The complexity of the virtual world has caused many companies to continue to rely only on traditional physical monitoring. Most experts see physical monitoring continuing to be important, especially in the short-term, because most organizations utilizing virtualization are only virtualizing a percentage of their servers. In this “hybrid” environment, monitoring the physical components is still critical, and that requirement may never go away. On the other hand, performance monitoring must take place from a virtual perspective as well, if BSM is to succeed in the virtual environment.

“Because many organizations still don’t have a good handle on what runs on what, they look at performance only from the physical layer,” DuMoulin explains. “So they make their decisions based on a technical perspective but not in the business context, and then they run into business context issues. You need to know what runs on what to make business-oriented decisions of what to group together in the virtual environment on physical blades. Not many organizations have that context.”

“You not only need to look at the performance of your physical environment and the performance of your virtual environment, but you need to bring them together as whole,” Thierry recommends. “You can’t bring good performance to that application if you are not looking inside the guest operating system, to see how the application is performing inside the guest. You have to be able to look at physical to virtual and all the dependencies, and keep track of the dynamic changes as those objects start moving from one box to another, and keep that map of those dependencies updated.”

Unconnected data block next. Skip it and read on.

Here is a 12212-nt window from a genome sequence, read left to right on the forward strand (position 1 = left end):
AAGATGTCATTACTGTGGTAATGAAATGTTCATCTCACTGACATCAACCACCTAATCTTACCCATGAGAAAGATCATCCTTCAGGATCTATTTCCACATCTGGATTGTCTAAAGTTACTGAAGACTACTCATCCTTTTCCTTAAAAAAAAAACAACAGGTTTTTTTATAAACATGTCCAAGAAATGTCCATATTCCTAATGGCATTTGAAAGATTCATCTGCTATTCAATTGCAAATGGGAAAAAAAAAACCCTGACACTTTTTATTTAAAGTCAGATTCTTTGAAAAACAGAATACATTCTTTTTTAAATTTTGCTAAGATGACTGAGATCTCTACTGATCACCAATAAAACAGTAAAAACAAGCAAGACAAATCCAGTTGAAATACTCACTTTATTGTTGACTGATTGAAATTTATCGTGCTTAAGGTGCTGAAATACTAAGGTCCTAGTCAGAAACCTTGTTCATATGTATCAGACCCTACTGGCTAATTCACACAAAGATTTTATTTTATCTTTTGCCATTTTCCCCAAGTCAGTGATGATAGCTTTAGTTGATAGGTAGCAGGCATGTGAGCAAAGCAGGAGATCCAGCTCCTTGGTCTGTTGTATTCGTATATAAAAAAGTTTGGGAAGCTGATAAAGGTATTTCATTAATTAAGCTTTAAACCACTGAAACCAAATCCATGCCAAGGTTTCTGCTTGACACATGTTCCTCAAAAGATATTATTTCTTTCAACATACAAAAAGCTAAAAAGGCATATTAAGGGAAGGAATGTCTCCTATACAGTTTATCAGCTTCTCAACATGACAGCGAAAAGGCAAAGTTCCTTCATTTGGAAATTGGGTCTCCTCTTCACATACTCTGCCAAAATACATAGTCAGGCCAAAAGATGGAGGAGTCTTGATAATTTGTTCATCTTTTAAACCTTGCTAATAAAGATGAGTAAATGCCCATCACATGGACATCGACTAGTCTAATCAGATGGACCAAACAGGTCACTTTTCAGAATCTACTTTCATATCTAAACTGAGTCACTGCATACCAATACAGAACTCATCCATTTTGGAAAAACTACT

“The first and most important point is to provide visibility into the guest operating system and into its applications,” Soltero reiterates.

Living with Virtualization

“Virtualization is a fact of life,” DuMoulin states. “It is going to become more and more relevant.”

“Virtualization is here to stay,” Thierry agrees. “But there is no ITIL book for virtualization. There is no best practices framework yet for how to do this. Everyone is still at the beginning. We are going to get to a point where there will be best practices that say how many VMs can be deployed on a server and how you do dependency mapping – all will grow in time.”

Meanwhile, companies cannot simply sit back and wait, however. The advantages of virtualization are simply too compelling. Thierry advises companies to “dip their toes in the water” by virtualizing a portion of the infrastructure.

“Be careful not to go full throttle into virtualization until you have figured out exactly how you are going to manage service in that context,” Thierry says. “Going up to 30% virtualization is very manageable. If the executives then see all those cost savings and say let’s virtualize the planet across the entire company, that will cause tremendous chaos, because you will lose control and visibility into delivering service to your applications.”

“I think you need to get in there right away, but as you move to the next layers, you have to think very clearly about how you are going to make sure you don’t lose control,” he concludes. “You have to look very carefully at your tool sets. You have to integrate your processes. You might not want to turn on the dynamic VMotion until you are sure you can deliver service in a more static way on your virtualized servers. Ramp that throttle up slowly.”